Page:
about two weeks ago

FAA Scans the Internet For Drone Users; Sends Cease and Desist Letters

Concerned Onlooker Re:Responsible Agency Enforcing Law (222 comments)

"Yet that is perfectly legal..."

Yep. There's no law against being an asshole.

about two weeks ago

Ask Slashdot: What Are the Strangest Features of Various Programming Languages?

Concerned Onlooker Re:Ruby and string/symbols (729 comments)

I can say that I use Ruby because of the way it implements regular expressions. They are really easy to use, no need to import a library or compile your regex. Just put some stuff between a couple of slashes and you're off and running.

Since most of what I end up using a scripting language for is parsing text I use Ruby instead of Python.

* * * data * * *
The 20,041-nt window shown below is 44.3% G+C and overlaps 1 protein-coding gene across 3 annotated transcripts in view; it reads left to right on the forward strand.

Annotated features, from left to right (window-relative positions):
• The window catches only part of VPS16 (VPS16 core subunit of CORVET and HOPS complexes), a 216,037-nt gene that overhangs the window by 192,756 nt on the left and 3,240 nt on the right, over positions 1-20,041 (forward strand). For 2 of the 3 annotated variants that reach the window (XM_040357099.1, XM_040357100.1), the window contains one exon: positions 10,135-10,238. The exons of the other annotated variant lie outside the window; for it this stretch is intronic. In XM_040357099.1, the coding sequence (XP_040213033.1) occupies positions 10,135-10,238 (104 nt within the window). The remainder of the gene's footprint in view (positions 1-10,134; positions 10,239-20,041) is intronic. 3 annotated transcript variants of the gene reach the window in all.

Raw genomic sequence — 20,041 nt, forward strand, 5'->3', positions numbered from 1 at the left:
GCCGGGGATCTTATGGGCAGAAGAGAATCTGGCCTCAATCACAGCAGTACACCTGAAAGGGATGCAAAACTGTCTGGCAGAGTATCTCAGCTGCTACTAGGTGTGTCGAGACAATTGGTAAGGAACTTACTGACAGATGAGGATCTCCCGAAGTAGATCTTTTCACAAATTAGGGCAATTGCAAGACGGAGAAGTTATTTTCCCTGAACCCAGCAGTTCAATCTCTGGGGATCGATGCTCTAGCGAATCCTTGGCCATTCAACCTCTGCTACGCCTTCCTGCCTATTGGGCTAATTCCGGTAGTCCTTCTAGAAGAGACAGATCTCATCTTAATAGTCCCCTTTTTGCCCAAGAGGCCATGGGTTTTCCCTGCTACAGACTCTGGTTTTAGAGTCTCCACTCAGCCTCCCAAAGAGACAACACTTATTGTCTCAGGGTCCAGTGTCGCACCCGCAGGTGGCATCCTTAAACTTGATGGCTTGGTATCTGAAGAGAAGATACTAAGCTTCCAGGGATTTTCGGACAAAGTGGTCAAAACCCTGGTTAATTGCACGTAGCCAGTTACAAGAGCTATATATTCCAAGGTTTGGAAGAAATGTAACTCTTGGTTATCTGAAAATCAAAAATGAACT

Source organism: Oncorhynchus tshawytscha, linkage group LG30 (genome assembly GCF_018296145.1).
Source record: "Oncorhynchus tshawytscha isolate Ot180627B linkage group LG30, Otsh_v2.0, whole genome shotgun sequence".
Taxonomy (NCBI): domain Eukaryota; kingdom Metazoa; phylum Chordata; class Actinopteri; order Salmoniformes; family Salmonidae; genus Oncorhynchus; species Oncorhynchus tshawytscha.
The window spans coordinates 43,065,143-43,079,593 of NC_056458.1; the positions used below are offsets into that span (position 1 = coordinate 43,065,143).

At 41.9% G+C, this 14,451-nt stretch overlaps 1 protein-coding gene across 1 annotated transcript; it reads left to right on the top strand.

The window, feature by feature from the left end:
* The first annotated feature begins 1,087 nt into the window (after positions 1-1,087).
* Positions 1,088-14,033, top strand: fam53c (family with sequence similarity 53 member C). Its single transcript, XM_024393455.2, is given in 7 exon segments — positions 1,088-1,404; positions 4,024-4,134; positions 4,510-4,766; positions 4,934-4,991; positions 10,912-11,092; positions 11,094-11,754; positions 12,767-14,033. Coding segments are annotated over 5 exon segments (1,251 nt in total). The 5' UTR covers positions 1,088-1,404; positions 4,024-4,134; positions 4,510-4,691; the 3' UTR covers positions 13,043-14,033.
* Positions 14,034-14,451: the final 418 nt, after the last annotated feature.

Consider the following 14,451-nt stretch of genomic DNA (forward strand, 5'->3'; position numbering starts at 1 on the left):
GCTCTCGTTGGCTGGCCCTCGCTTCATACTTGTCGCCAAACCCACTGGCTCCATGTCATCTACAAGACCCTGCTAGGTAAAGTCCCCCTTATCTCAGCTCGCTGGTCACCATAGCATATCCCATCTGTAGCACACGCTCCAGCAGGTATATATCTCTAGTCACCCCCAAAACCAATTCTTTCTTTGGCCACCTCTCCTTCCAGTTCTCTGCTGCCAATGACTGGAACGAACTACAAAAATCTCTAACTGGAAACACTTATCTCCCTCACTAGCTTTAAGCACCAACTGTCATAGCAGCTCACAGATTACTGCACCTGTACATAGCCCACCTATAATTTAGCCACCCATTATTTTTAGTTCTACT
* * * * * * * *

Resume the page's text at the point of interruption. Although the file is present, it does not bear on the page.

about two weeks ago

Alibaba's US IPO Could Top $20 Billion

Concerned Onlooker Re:disastrous (97 comments)

" might as well put money in Facebook and Apple because apparently you like disastrous Titanic-caliber corporate meltdowns.."

And you were doing so well for a minute there.

about two weeks ago

Mysterious, Phony Cell Towers Found Throughout US

Concerned Onlooker Re:sensationalism, ahoy (237 comments)

"using the fabric of spacetime as your communications medium, it becomes rather quite difficult to prevent interception"

I've heard that if you use plaid for your space-time fabric that interception is much more difficult.

about two weeks ago

The Executive Order That Led To Mass Spying, As Told By NSA Alumni

Concerned Onlooker Re:There's no "led to" (180 comments)

That's a pretty provocative few sentences. What job is it that you're quitting?

about three weeks ago

Magnitude 6.0 Quake Hits Northern California, Causing Injuries and Outages

Concerned Onlooker Re:god said fuck san fran (135 comments)

I don't know, I hear that Zeus is a heavy user of Google maps for pinpointing lighting bolt strikes.

Not sure about all the other gods, however.

about three weeks ago